According to Ayurveda, people have three doshas or faults in the body known as Vata, Pitta and Kapha. Vata refers to the nervous system, Pitta the digestive and Kapha, fluids. It is believed that when illness arises it is because of one of these three elements. “It’s a very complex and ancient literature,” Hari says. “But there are principles that people can benefit from.”
At Nimai’s Bliss kitchen these principles translate into some sumptuous and creative fare, like their Undhiyoo, a vegetable dish made of seasonal vegetables and cooked in a clay pot or their Kofta Poodla, a chickpea crepe filled with cabbage and carrot dumplings, grilled zucchini, peppers, a special sauce and a sprinkle of smoked Gouda, served with Indian Cole Slaw. The restaurant also offers catering.
To further educate the public on these principles, as well as to support mindful cooking at home the restaurant offers Ayurvedic cooking classes on Tuesday and Friday evenings. For $15 dollars students are able to learn fundamentals of Ayurveda, create and eat a meal, as well as sample the buffet.
There’s no lack of variation when it comes to vegetarian
For some, offering a restaurant without an ounce of beef or chicken (not even fish) would be business suicide but the Raval family has stuck to their guns about keeping it a meat free zone. “Most of our [medical] problems are because of our diet,” Ashik says on why they won’t stray from their Ayurvedic menu. And it’s working thus far. Customers, both vegetarian and carnivore, have been coming through the doors, some eager to have a place that caters to their diet and others out of curiosity.“There’s no lack of variation when it comes to vegetarian,” Hari says. The restaurant sources food locally, building its menu based around the season. Most of their dairy comes from Gita Nagari Organic Farm, which has a non-slaughter dairy herd that is allowed to live and produce milk naturally. In place of white sugar Nimai’s uses jaggery, an unrefined sugar that comes from date palms or sugar cane. They avoid cooking with garlic and onions which can overpower dishes and senses. There’s a minimum of frying, most dishes being baked or steamed. They utilize flours like chickpea and lentil, both gluten-free. “It’s a home-style,” Hari says, elaborating on their recipes. “These are the dishes we sort of grew up with. Ninety percent of the stuff we make here has a family recipe attached to it.”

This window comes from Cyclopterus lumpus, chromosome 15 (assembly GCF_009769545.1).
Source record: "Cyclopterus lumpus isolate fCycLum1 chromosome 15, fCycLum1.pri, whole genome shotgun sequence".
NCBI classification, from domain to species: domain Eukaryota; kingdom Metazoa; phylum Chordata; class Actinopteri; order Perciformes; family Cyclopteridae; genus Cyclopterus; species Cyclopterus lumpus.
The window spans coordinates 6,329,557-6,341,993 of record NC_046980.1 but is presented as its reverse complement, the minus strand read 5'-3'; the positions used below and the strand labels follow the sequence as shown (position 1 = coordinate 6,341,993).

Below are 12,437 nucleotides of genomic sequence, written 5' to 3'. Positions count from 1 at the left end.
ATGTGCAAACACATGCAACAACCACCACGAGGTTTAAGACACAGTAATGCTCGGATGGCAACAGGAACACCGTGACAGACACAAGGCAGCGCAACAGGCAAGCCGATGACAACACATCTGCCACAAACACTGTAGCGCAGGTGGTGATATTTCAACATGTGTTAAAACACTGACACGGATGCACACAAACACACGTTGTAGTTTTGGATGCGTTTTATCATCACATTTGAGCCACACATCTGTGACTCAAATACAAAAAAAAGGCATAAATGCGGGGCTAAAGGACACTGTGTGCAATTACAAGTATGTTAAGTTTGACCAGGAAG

Feeding the public is not the Raval family’s only ambition. Along with the weekly cooking classes, Nimai’s Bliss Kitchen has also founded The Healthy Hudson Valley Initiative, a group where health minded people can meet and create wellness focused missions like the Bliss Gardens Project that helps families create vegetable gardens. They will also be bringing the Celebration of Colors on June 20th, in partnership with Newburgh Illuminated, an all-day event with food, kirtan music, and yoga instructors of varying disciplines and levels.
Although running a restaurant along with a medical practice is not the easiest of things, the Raval family continues to push through, finding personal triumph with each customer they turn on to the new way of eating. “That gives us our joy,” says Ashik. “That gives us our drive.”
To learn more about classes and upcoming events visit Nimai’s Bliss Kitchen at www.blisskitchen.catering